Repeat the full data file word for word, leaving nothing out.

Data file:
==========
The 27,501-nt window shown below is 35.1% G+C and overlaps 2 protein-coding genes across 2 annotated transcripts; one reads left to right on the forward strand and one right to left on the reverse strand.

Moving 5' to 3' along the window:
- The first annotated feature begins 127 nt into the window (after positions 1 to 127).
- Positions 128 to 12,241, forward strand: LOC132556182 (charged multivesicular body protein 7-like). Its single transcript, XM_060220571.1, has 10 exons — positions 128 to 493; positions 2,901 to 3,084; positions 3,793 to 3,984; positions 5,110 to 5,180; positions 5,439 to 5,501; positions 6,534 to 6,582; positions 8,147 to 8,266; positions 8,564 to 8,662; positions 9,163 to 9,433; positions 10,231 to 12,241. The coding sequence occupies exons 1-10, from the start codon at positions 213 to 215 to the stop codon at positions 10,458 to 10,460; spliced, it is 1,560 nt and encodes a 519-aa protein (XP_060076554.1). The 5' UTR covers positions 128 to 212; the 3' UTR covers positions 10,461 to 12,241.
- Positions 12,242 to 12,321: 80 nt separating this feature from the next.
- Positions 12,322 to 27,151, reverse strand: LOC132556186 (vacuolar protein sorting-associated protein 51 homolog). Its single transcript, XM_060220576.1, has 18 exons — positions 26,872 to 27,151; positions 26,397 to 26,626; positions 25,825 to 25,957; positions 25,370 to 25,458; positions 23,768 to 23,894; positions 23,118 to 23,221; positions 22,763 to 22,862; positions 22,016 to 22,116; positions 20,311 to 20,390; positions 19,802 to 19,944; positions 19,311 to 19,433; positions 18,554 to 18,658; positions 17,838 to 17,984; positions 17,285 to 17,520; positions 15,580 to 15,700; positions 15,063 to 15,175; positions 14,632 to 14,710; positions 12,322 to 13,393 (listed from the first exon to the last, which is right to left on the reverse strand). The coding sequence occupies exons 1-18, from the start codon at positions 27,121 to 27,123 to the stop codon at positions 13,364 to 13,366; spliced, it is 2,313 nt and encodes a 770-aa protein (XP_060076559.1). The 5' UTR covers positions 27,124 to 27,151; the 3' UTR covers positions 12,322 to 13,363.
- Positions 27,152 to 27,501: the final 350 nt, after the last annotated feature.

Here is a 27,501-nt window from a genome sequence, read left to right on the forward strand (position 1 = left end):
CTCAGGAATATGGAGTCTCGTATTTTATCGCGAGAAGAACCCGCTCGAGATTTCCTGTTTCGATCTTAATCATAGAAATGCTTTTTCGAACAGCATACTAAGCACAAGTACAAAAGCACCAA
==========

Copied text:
The 27,501-nt window shown below is 35.1% G+C and overlaps 2 protein-coding genes across 2 annotated transcripts; one reads left to right on the forward strand and one right to left on the reverse strand.

Moving 5' to 3' along the window:
- The first annotated feature begins 127 nt into the window (after positions 1 to 127).
- Positions 128 to 12,241, forward strand: LOC132556182 (charged multivesicular body protein 7-like). Its single transcript, XM_060220571.1, has 10 exons — positions 128 to 493; positions 2,901 to 3,084; positions 3,793 to 3,984; positions 5,110 to 5,180; positions 5,439 to 5,501; positions 6,534 to 6,582; positions 8,147 to 8,266; positions 8,564 to 8,662; positions 9,163 to 9,433; positions 10,231 to 12,241. The coding sequence occupies exons 1-10, from the start codon at positions 213 to 215 to the stop codon at positions 10,458 to 10,460; spliced, it is 1,560 nt and encodes a 519-aa protein (XP_060076554.1). The 5' UTR covers positions 128 to 212; the 3' UTR covers positions 10,461 to 12,241.
- Positions 12,242 to 12,321: 80 nt separating this feature from the next.
- Positions 12,322 to 27,151, reverse strand: LOC132556186 (vacuolar protein sorting-associated protein 51 homolog). Its single transcript, XM_060220576.1, has 18 exons — positions 26,872 to 27,151; positions 26,397 to 26,626; positions 25,825 to 25,957; positions 25,370 to 25,458; positions 23,768 to 23,894; positions 23,118 to 23,221; positions 22,763 to 22,862; positions 22,016 to 22,116; positions 20,311 to 20,390; positions 19,802 to 19,944; positions 19,311 to 19,433; positions 18,554 to 18,658; positions 17,838 to 17,984; positions 17,285 to 17,520; positions 15,580 to 15,700; positions 15,063 to 15,175; positions 14,632 to 14,710; positions 12,322 to 13,393 (listed from the first exon to the last, which is right to left on the reverse strand). The coding sequence occupies exons 1-18, from the start codon at positions 27,121 to 27,123 to the stop codon at positions 13,364 to 13,366; spliced, it is 2,313 nt and encodes a 770-aa protein (XP_060076559.1). The 5' UTR covers positions 27,124 to 27,151; the 3' UTR covers positions 12,322 to 13,363.
- Positions 27,152 to 27,501: the final 350 nt, after the last annotated feature.

Here is a 27,501-nt window from a genome sequence, read left to right on the forward strand (position 1 = left end):
CTCAGGAATATGGAGTCTCGTATTTTATCGCGAGAAGAACCCGCTCGAGATTTCCTGTTTCGATCTTAATCATAGAAATGCTTTTTCGAACAGCATACTAAGCACAAGTACAAAAGCACCAA